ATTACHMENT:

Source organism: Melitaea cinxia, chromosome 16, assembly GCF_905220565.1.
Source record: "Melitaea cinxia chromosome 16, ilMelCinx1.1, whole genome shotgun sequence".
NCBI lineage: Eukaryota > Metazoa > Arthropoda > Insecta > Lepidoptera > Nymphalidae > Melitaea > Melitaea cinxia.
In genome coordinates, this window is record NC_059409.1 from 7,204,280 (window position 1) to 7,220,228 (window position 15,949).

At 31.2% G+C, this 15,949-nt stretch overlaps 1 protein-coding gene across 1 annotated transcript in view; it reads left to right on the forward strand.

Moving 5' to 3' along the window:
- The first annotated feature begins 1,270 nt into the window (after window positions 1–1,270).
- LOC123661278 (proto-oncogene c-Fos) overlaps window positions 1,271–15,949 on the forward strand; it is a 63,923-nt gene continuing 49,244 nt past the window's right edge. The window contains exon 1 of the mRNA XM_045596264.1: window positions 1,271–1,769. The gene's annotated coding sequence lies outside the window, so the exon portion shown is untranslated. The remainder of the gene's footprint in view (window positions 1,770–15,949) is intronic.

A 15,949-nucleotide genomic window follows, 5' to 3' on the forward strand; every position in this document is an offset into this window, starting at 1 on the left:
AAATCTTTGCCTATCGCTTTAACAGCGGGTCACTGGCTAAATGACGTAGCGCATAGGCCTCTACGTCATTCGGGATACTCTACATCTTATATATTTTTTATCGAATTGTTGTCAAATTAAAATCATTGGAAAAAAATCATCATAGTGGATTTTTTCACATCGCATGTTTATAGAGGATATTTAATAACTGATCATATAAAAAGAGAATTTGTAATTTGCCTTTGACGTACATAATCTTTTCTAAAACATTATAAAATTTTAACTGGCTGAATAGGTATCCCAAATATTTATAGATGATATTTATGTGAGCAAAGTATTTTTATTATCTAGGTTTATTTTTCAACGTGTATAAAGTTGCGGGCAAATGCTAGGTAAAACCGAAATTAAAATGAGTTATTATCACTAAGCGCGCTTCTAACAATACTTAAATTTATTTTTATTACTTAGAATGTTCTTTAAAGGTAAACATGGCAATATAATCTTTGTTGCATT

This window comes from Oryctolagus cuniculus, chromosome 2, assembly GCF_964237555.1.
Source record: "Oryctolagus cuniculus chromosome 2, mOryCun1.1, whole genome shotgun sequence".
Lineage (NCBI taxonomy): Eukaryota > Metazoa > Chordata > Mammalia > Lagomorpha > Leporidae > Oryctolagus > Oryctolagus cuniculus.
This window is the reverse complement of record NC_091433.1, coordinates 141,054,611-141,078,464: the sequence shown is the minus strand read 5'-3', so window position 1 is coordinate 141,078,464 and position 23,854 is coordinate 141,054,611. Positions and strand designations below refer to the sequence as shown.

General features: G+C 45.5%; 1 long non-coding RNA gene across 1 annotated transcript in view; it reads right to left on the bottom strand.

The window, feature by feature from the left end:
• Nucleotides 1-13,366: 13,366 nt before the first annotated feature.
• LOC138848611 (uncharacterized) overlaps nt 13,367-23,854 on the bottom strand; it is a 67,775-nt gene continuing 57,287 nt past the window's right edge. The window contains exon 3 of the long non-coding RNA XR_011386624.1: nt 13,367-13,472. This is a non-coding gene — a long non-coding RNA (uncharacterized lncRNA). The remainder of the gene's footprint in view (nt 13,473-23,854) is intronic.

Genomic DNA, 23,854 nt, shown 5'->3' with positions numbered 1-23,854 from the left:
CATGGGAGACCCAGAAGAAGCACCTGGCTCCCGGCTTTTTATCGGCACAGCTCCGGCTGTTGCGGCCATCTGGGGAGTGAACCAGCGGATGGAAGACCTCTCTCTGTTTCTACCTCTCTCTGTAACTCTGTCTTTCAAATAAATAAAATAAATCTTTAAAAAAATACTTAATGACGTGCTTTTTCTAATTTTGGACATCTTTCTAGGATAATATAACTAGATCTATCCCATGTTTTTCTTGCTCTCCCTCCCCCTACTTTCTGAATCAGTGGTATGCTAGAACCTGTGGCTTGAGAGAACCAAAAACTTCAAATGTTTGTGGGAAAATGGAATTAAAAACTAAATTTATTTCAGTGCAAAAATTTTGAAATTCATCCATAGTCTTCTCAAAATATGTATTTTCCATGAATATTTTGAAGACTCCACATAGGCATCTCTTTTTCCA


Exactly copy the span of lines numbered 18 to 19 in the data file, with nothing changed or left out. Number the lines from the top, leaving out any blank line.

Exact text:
• LOC138848611 (uncharacterized) overlaps nt 13,367-23,854 on the bottom strand; it is a 67,775-nt gene continuing 57,287 nt past the window's right edge. The window contains exon 3 of the long non-coding RNA XR_011386624.1: nt 13,367-13,472. This is a non-coding gene — a long non-coding RNA (uncharacterized lncRNA). The remainder of the gene's footprint in view (nt 13,473-23,854) is intronic.

Genomic DNA, 23,854 nt, shown 5'->3' with positions numbered 1-23,854 from the left: